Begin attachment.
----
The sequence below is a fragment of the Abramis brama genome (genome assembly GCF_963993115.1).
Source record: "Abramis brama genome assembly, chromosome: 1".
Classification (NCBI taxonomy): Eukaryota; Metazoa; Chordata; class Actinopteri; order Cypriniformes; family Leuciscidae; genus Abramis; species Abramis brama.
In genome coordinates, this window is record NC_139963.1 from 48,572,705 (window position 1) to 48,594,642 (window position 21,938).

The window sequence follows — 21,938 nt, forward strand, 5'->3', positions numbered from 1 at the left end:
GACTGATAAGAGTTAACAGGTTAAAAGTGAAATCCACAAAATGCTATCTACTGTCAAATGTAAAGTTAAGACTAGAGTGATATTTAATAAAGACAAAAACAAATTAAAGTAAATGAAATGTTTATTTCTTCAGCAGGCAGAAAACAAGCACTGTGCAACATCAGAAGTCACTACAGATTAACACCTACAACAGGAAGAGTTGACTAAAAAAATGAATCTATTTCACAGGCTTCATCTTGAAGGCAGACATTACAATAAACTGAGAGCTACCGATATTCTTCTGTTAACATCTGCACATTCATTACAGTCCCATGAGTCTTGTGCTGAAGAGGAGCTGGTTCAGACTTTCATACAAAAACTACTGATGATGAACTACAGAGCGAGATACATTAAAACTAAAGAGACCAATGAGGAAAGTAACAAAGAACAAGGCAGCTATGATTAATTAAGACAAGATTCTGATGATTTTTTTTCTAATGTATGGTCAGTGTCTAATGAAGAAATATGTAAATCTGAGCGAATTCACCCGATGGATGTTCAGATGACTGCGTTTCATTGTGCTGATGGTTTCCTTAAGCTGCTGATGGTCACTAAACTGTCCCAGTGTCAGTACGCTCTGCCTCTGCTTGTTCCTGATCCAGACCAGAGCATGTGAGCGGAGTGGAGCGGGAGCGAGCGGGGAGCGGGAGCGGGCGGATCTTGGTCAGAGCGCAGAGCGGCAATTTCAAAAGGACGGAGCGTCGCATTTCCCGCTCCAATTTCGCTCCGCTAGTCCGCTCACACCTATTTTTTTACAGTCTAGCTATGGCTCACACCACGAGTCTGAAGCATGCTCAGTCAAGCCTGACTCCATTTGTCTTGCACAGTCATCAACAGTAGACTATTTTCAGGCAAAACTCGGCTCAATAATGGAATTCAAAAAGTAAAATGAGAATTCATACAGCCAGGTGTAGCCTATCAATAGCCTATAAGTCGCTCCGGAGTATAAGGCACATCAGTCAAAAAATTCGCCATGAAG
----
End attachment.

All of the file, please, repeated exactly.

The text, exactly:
The sequence below is a fragment of the Abramis brama genome (genome assembly GCF_963993115.1).
Source record: "Abramis brama genome assembly, chromosome: 1".
Classification (NCBI taxonomy): Eukaryota; Metazoa; Chordata; class Actinopteri; order Cypriniformes; family Leuciscidae; genus Abramis; species Abramis brama.
In genome coordinates, this window is record NC_139963.1 from 48,572,705 (window position 1) to 48,594,642 (window position 21,938).

The window sequence follows — 21,938 nt, forward strand, 5'->3', positions numbered from 1 at the left end:
GACTGATAAGAGTTAACAGGTTAAAAGTGAAATCCACAAAATGCTATCTACTGTCAAATGTAAAGTTAAGACTAGAGTGATATTTAATAAAGACAAAAACAAATTAAAGTAAATGAAATGTTTATTTCTTCAGCAGGCAGAAAACAAGCACTGTGCAACATCAGAAGTCACTACAGATTAACACCTACAACAGGAAGAGTTGACTAAAAAAATGAATCTATTTCACAGGCTTCATCTTGAAGGCAGACATTACAATAAACTGAGAGCTACCGATATTCTTCTGTTAACATCTGCACATTCATTACAGTCCCATGAGTCTTGTGCTGAAGAGGAGCTGGTTCAGACTTTCATACAAAAACTACTGATGATGAACTACAGAGCGAGATACATTAAAACTAAAGAGACCAATGAGGAAAGTAACAAAGAACAAGGCAGCTATGATTAATTAAGACAAGATTCTGATGATTTTTTTTCTAATGTATGGTCAGTGTCTAATGAAGAAATATGTAAATCTGAGCGAATTCACCCGATGGATGTTCAGATGACTGCGTTTCATTGTGCTGATGGTTTCCTTAAGCTGCTGATGGTCACTAAACTGTCCCAGTGTCAGTACGCTCTGCCTCTGCTTGTTCCTGATCCAGACCAGAGCATGTGAGCGGAGTGGAGCGGGAGCGAGCGGGGAGCGGGAGCGGGCGGATCTTGGTCAGAGCGCAGAGCGGCAATTTCAAAAGGACGGAGCGTCGCATTTCCCGCTCCAATTTCGCTCCGCTAGTCCGCTCACACCTATTTTTTTACAGTCTAGCTATGGCTCACACCACGAGTCTGAAGCATGCTCAGTCAAGCCTGACTCCATTTGTCTTGCACAGTCATCAACAGTAGACTATTTTCAGGCAAAACTCGGCTCAATAATGGAATTCAAAAAGTAAAATGAGAATTCATACAGCCAGGTGTAGCCTATCAATAGCCTATAAGTCGCTCCGGAGTATAAGGCACATCAGTCAAAAAATTCGCCATGAAG